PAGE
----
Global rating agency Moody's has slashed India's GDP growth rate at zero for this financial year. However, on a positive note, it has forecast India's GDP growth rate to bounce back to 6.6 per cent in 2021-22.

The UN has slashed India's economic growth is forecast to slow to 1.2 per cent in 2020, a further deterioration from the already slowed growth of 4.1 per cent in 2019.

Domestic ratings agency ICRA sharply revised its growth expectation for India to a 5% contraction in the current fiscal from 1-2 per cent growth earlier.

NK Singh, Chairman of the 15th Finance Commission, on Thursday said is the Covid disruption could limit India's GDP growth between -6 per cent and 1 per cent in the financial year 2020-21.

Meanwhile, the RBI announced roll over of Rs 15,000-crore refinance facility for SIDBI for 90 days. The export credit period has been increased to 15 months from 1 year.

The central bank also extended moratorium on loan repayments by three more months. Banks so far are offering moratorium to retail customers on a blanket ‘opt-out’ basis and to wholesale customers on case-to-case ‘opt-in’ basis.

Shares of financial companies came under severe selling pressure after RBI's announcements, and they also dragged BSE Sensex some 320 points lower to 30,605.

Private lender ICICI Bank tanked the most at 2.81 per cent at around 10.30 am (IST). It was followed by Axis Bank (down 2.77 per cent), Bajaj Finance (down 2.74 per cent). HDFC Bank and Kotak Mahindra Bank were also down over 1.50 per cent in the morning trade. The BSE Bankex was down 2.17 per cent at 19,964.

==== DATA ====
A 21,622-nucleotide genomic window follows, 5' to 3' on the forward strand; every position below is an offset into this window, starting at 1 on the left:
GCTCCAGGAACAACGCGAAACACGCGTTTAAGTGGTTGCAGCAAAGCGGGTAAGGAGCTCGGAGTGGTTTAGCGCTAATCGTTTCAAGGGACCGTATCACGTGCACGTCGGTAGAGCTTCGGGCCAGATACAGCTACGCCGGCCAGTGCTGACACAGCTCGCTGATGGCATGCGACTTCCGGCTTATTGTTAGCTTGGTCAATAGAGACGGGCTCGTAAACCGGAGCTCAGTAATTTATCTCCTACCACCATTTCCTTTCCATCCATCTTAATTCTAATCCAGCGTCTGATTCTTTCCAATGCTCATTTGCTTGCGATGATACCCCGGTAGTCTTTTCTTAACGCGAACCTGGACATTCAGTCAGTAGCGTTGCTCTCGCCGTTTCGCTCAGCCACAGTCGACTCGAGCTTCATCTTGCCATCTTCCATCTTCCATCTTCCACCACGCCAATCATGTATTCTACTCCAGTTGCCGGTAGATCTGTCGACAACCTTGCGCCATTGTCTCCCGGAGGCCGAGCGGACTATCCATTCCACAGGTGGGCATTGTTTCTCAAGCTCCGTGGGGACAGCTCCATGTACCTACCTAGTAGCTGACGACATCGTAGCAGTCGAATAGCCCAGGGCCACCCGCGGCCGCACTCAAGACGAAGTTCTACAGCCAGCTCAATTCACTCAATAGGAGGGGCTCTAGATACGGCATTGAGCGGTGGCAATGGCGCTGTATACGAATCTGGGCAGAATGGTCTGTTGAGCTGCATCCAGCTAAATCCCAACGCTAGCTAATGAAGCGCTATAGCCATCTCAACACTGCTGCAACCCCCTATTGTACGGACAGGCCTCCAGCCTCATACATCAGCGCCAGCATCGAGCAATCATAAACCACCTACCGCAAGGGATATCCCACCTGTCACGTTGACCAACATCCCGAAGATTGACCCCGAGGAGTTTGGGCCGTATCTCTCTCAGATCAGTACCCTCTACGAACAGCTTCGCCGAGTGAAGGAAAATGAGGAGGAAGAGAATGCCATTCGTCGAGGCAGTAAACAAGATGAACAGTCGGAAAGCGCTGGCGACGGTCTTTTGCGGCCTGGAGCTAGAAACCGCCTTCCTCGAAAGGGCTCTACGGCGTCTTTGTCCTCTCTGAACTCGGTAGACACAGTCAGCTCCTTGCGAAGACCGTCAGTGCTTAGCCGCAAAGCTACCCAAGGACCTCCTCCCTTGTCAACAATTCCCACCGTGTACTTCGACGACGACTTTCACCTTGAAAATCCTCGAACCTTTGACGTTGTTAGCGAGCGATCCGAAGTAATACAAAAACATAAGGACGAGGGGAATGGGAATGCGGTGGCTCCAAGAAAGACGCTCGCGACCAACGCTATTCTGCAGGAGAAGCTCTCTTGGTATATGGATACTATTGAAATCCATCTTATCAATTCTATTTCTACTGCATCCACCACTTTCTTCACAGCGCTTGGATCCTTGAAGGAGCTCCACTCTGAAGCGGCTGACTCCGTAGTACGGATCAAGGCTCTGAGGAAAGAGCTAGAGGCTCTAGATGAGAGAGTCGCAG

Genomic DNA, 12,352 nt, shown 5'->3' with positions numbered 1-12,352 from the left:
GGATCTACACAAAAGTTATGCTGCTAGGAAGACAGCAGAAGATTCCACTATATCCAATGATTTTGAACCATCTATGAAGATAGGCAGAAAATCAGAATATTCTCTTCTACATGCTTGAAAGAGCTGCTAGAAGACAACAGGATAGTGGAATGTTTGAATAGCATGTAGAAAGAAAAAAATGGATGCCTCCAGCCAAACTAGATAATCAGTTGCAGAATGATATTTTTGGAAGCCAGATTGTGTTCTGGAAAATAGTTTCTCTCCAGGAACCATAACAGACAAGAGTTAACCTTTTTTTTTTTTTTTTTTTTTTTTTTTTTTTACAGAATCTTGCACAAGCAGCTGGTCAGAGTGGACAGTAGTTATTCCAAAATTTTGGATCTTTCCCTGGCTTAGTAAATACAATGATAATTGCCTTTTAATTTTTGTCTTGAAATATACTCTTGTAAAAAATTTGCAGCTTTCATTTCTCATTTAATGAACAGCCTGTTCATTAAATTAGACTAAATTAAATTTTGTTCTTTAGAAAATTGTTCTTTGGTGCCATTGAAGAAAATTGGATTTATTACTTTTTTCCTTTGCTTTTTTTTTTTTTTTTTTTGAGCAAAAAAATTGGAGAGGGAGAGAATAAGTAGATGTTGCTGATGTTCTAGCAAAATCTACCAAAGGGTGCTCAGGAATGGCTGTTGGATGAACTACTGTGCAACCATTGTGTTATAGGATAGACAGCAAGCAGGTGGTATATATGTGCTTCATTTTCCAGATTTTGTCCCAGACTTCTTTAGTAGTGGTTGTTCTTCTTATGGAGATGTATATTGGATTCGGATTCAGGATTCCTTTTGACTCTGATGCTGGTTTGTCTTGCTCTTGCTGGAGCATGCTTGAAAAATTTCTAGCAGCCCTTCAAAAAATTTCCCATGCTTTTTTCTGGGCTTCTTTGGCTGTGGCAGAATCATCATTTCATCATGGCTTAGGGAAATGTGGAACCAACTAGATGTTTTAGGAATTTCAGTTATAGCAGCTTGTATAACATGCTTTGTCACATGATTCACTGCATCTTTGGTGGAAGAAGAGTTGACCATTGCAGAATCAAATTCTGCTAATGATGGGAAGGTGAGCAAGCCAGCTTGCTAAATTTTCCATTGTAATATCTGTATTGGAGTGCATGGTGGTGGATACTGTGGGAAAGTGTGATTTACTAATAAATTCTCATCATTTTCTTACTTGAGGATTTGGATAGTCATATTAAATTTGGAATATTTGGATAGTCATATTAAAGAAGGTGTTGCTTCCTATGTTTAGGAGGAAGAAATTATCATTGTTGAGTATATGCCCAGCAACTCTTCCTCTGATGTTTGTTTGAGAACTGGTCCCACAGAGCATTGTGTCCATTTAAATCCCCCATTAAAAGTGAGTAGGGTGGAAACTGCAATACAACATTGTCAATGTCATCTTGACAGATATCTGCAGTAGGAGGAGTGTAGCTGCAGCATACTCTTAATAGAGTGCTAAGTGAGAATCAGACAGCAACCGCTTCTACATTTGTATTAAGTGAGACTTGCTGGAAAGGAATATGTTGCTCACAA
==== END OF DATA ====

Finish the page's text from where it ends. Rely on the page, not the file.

Among rate-sensitive indices, BSE Auto and Realty indices are down 1.05 and 0.55 per cent, respectively.

Along with the reduction in policy rates, the RBI announced several measures:

  • This comes on top of the INR9.42trn of liquidity provisioning since the February MPCAmong the steps announced today, the following measures stand out: Steps announced by RBI to improve rate cut transmission, and provide regulatory support to banks, corporates and trade entities
  • RBI has allowed banks to extend the debt moratorium by another 3 months, and has given relaxations to banks to increase group exposure limits for corporates (from 25% to 30%), along with permission to convert interest costs accumulated during the moratorium into an extended loan to be repaid within the financial year, along with other steps to augment working capital availability.
  • To support exports/imports, RBI has increased pre- and post-shipment credit facility, along with a INR150bn credit line extension to EXIM Bank.
  • To support capital flows, RBI noted that FPIs under the Voluntary Retention scheme can take an extra three months to meet their investment commitments.
  • For state financing, RBI has allowed measures to relax access for states to the consolidated fund, which should help in relieving stress in state financing.

"A rate cut of 40 bps is line with expectations and so the extension of loan moratorium. The measure to convert the moratorium interest payment into a term loan payable in course of FY21 is the most important announcement. This can reduce NPA, at least in the next 12 month," said Sujan Hajra, Chief Economist and Executive Director at Anand Rathi Shares & Stock Brokers.

The governor said that the group exposure limit for lenders to corporates has been raised to 30 per cent from 25 per cent. Friday's was the third presser by the governor in the last two months. The first one was held on March 27 and the second one was on April 17.

Das said that the RBI will be vigilant in battle readiness to address dynamics of unknown future and will preserve financial stability.